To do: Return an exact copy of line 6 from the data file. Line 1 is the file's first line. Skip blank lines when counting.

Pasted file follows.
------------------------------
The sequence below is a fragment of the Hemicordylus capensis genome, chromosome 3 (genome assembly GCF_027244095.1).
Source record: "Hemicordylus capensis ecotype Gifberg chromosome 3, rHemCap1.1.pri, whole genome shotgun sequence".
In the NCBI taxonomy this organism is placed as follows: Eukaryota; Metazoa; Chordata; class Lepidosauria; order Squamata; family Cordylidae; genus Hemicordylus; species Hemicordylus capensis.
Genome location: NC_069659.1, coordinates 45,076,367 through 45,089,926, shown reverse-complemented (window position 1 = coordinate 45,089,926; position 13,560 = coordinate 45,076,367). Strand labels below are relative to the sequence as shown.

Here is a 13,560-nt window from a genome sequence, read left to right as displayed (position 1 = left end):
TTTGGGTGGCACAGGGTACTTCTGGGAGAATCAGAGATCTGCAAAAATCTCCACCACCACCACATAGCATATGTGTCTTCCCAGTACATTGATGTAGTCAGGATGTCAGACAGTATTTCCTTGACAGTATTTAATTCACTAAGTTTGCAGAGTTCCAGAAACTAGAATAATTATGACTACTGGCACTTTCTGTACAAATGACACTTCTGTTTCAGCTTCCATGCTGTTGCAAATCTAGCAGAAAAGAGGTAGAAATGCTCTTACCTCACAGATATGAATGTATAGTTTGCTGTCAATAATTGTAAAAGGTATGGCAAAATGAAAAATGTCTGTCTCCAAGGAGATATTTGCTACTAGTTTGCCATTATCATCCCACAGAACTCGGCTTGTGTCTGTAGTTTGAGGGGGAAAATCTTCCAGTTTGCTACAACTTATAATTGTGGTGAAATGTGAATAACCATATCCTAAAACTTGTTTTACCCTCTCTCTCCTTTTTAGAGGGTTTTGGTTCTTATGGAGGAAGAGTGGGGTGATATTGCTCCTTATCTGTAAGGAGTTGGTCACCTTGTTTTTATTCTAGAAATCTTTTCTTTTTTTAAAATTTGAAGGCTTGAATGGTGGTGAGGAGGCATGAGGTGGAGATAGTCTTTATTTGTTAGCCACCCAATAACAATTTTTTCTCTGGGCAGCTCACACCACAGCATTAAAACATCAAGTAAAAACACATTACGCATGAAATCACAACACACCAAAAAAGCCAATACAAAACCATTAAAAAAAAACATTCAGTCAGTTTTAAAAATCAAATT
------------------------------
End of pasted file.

TTTGGGTGGCACAGGGTACTTCTGGGAGAATCAGAGATCTGCAAAAATCTCCACCACCACCACATAGCATATGTGTCTTCCCAGTACATTGATGTAGTCAGGATGTCAGACAGTATTTCCTTGACAGTATTTAATTCACTAAGTTTGCAGAGTTCCAGAAACTAGAATAATTATGACTACTGGCACTTTCTGTACAAATGACACTTCTGTTTCAGCTTCCATGCTGTTGCAAATCTAGCAGAAAAGAGGTAGAAATGCTCTTACCTCACAGATATGAATGTATAGTTTGCTGTCAATAATTGTAAAAGGTATGGCAAAATGAAAAATGTCTGTCTCCAAGGAGATATTTGCTACTAGTTTGCCATTATCATCCCACAGAACTCGGCTTGTGTCTGTAGTTTGAGGGGGAAAATCTTCCAGTTTGCTACAACTTATAATTGTGGTGAAATGTGAATAACCATATCCTAAAACTTGTTTTACCCTCTCTCTCCTTTTTAGAGGGTTTTGGTTCTTATGGAGGAAGAGTGGGGTGATATTGCTCCTTATCTGTAAGGAGTTGGTCACCTTGTTTTTATTCTAGAAATCTTTTCTTTTTTTAAAATTTGAAGGCTTGAATGGTGGTGAGGAGGCATGAGGTGGAGATAGTCTTTATTTGTTAGCCACCCAATAACAATTTTTTCTCTGGGCAGCTCACACCACAGCATTAAAACATCAAGTAAAAACACATTACGCATGAAATCACAACACACCAAAAAAGCCAATACAAAACCATTAAAAAAAAACATTCAGTCAGTTTTAAAAATCAAATT